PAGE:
Cyril Chetty vs Soweto

Complainant: Cyril Chetty

Lodged by: Cyril Chetty

Article: Boss in Capricorn FM controversy

Author of article: Mashoto Lekgau

Date: 9 February 2014

Respondent: Sowetan


Chetty complains about a story headlined Boss in Capricorn FM controversy, published in Sowetan of 18 December 2013.

He complains that the:

  • story inaccurately stated that he had broken radio station rules; and
  • headline was inaccurate, unfair and malicious, and that it unnecessarily has harmed his reputation.

The text

The story, written by Mashoto Lekgau, said that some Capricorn FM presenters were unhappy that Chetty was booking three of the station’s DJs for private events. One “insider” at the station reportedly said: “You cannot manage artists from the station you run. It is a conflict of interest. This will compromise the other presenters when it is time to shuffle radio slots… The other presenters are unhappy with this favouritism.”

Lekgau also quoted Chetty as having denied any conflict of interest, as well as MSG Afrika chief executive Given Mkhari, saying that there would be no disciplinary action taken against Chetty “as he had not broken any rules”.


Chetty says that he explained the situation to Lekgau prior to publication, yet the reporter was “deliberately on a course to assassinate my character at all cost by labelling me as a controversial boss”. He also states that the story was based on hearsay and unnamed sources. He is also dissatisfied with the headline, which stated that he was involved in a controversy.

Sowetan denies any kind of malice. It adds that the story satisfactorily presented Chetty’s views on the matter, and quoted a reliable source that he had not broken any rules. The newspaper defends its reportage “as it is true that there is unhappiness internally at the station over Mr Chetty acting as manager for some of the DJs on the station”. It states that it was confident in its sources, “which we will not reveal”.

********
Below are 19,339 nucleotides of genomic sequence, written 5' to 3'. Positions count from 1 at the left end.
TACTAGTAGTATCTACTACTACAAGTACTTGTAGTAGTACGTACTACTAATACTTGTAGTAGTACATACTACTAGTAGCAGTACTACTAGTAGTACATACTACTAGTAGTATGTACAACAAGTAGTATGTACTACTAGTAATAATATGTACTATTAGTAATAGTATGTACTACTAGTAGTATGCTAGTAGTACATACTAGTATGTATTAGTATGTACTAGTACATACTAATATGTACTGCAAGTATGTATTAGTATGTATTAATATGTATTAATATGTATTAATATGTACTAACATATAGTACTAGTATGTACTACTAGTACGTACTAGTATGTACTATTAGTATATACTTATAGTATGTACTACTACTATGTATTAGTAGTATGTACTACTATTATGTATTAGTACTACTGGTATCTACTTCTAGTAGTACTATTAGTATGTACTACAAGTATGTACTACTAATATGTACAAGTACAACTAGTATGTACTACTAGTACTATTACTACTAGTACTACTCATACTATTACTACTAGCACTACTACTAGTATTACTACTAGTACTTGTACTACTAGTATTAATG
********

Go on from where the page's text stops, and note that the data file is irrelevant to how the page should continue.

The newspaper argues that the headline was justified, as it merely referred to the unhappiness about the matter at the station, some of whom did not approve of Chetty’s actions.

I submit that the newspaper’s arguments are all sound, because:

  • it is true that there was a controversy – in which Chetty was involved;
  • the story did not say that he was guilty – it merely recorded the views of some of the people at the station;
  • these people had the right to their opinion, whether they were correct or not; likewise, the newspaper was justified in reporting those views; and
  • the story presented Chetty’s views on the matter, as well as that of Mkhari.

I have no evidence that there was any malice involved, and also do not believe that the newspaper was witch-hunting Chetty.

In summary, Sowetan squarely stayed within the boundaries of the Press Code, giving me no reason whatsoever to find that it was in breach of any section of that Code.


The complaint is dismissed.


Our Complaints Procedures lay down that within seven working days of receipt of this decision, either party may apply for leave to appeal to the Chairperson of the SA Press Adjudication Panel, Judge Bernard Ngoepe, fully setting out the grounds of appeal. He can be contacted at

Johan Retief

Press Ombudsman